Benjamin Franklin FRS FRSE (January 17, 1706 [O.S. January 6, 1705] – April 17, 1790) was an American polymath and one of the Founding Fathers of the United States. Franklin was a leading author, printer, political theorist, politician, freemason, postmaster, scientist, inventor, humorist, civic activist, statesman, and diplomat. As a scientist, he was a major figure in the American Enlightenment and the history of physics for his discoveries and theories regarding electricity. As an inventor, he is known for the lightning rod, bifocals, and the Franklin stove, among other inventions. He founded many civic organizations, including the Library Company, Philadelphia’s first fire department and the University of Pennsylvania. Franklin earned the title of “The First American” for his early and indefatigable campaigning for colonial unity, initially as an author and spokesman in London for several colonies.
Inventions and scientific inquiries
Franklin was a prodigious inventor. Among his many creations were the lightning rod, glass harmonica Franklin stove, bifocal glasses and the flexible urinary catheter. Franklin never patented his inventions; in his autobiography he wrote, “as we enjoy great advantages from the inventions of others, we should be glad of an opportunity to serve others by any invention of ours; and this we should do freely and generously.”
Franklin started exploring the phenomenon of electricity in 1746 when he saw some of Archibald Spencer’s lectures using static electricity for illustrations. In recognition of his work with electricity, Franklin received the Royal Society’s Copley Medal in 1753, and in 1756 he became one of the few 18th-century Americans elected as a Fellow of the Society.
Franklin was also a pioneer in the study of slave demography, as shown in his 1755 essay.
Atlantic Ocean currents
Franklin published his Gulf Stream chart in 1770 in England, where it was completely ignored. Subsequent versions were printed in France in 1778 and the U.S. in 1786. The British edition of the chart, which was the original, was so thoroughly ignored that everyone assumed it was lost forever until Phil Richardson, a Woods Hole oceanographer and Gulf Stream expert, discovered it in the Bibliothèque Nationale in Paris in 1980.
Wave theory of light
Franklin was, along with his contemporary Leonhard Euler, the only major scientist who supported Christiaan Huygens’s wave theory of light, which was basically ignored by the rest of the scientific community. In the 18th century Newton’s corpuscular theory was held to be true; only after Young’s well-known slit experiment in 1803 were most scientists persuaded to believe Huygens’s theory.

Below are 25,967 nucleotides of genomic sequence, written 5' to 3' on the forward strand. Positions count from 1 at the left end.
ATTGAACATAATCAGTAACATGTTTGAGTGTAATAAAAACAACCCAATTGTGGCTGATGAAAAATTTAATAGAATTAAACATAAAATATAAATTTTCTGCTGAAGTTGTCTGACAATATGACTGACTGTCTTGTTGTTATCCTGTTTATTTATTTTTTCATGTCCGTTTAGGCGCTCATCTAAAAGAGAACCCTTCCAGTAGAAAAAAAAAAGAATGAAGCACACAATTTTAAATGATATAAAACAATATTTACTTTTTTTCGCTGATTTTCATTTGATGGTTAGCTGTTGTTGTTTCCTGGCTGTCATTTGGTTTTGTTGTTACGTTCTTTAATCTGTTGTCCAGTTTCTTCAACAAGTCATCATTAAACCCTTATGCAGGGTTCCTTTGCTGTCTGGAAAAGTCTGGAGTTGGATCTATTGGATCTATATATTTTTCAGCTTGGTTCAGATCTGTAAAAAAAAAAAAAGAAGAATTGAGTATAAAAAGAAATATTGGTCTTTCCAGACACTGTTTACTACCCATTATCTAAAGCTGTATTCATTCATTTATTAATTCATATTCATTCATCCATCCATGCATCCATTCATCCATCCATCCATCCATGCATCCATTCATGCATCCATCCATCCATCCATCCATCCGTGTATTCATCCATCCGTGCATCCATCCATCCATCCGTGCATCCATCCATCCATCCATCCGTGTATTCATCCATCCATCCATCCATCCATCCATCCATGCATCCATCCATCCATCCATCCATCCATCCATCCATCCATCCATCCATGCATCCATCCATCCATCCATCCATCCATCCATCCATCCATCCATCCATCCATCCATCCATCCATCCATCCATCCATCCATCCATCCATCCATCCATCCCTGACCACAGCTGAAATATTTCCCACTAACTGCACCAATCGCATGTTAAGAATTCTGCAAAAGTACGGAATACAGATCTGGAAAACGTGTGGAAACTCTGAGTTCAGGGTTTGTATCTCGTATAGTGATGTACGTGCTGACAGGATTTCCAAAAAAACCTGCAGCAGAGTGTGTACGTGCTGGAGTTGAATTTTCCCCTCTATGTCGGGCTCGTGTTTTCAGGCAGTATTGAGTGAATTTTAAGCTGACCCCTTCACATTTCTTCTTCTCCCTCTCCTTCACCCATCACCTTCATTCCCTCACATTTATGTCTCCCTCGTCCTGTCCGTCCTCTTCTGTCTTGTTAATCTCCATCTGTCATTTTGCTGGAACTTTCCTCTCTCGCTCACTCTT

On October 21, 1743, according to popular myth, a storm moving from the southwest denied Franklin the opportunity of witnessing a lunar eclipse. After the Icelandic volcanic eruption of Laki in 1783, and the subsequent harsh European winter of 1784, Franklin made observations connecting the causal nature of these two separate events. He wrote about them in a lecture series.
Though Benjamin Franklin has been most noted kite-wise with his lightning experiments, he has also been noted by many for his using kites to pull humans and ships across waterways. The George Pocock in the book A TREATISE on The Aeropleustic Art, or Navigation in the Air, by means of Kites, or Buoyant Sails noted being inspired by Benjamin Franklin’s traction of his body by kite power across a waterway. In his later years he suggested using the technique for pulling ships.
Concept of cooling
Franklin noted a principle of refrigeration by observing that on a very hot day, he stayed cooler in a wet shirt in a breeze than he did in a dry one. To understand this phenomenon more clearly Franklin conducted experiments. In 1758 on a warm day in Cambridge, England, Franklin and fellow scientist John Hadley experimented by continually wetting the ball of a mercury thermometer with ether and using bellows to evaporate the ether.
Temperature’s effect on electrical conductivity
According to Michael Faraday, Franklin’s experiments on the non-conduction of ice are worth mentioning, although the law of the general effect of liquefaction on electrolytes is not attributed to Franklin.
An aging Franklin accumulated all his oceanographic findings in Maritime Observations, published by the Philosophical Society’s transactions in 1786. It contained ideas for sea anchors, catamaran hulls, watertight compartments, shipboard lightning rods and a soup bowl designed to stay stable in stormy weather
In a 1772 letter to Joseph Priestley, Franklin lays out the earliest known description of the Pro & Con list, a common decision-making technique, now sometimes called a decisional balance sheet.
Oil on water
While traveling on a ship, Franklin had observed that the wake of a ship was diminished when the cooks scuttled their greasy water. He studied the effects on a large pond in Clapham Common, London.
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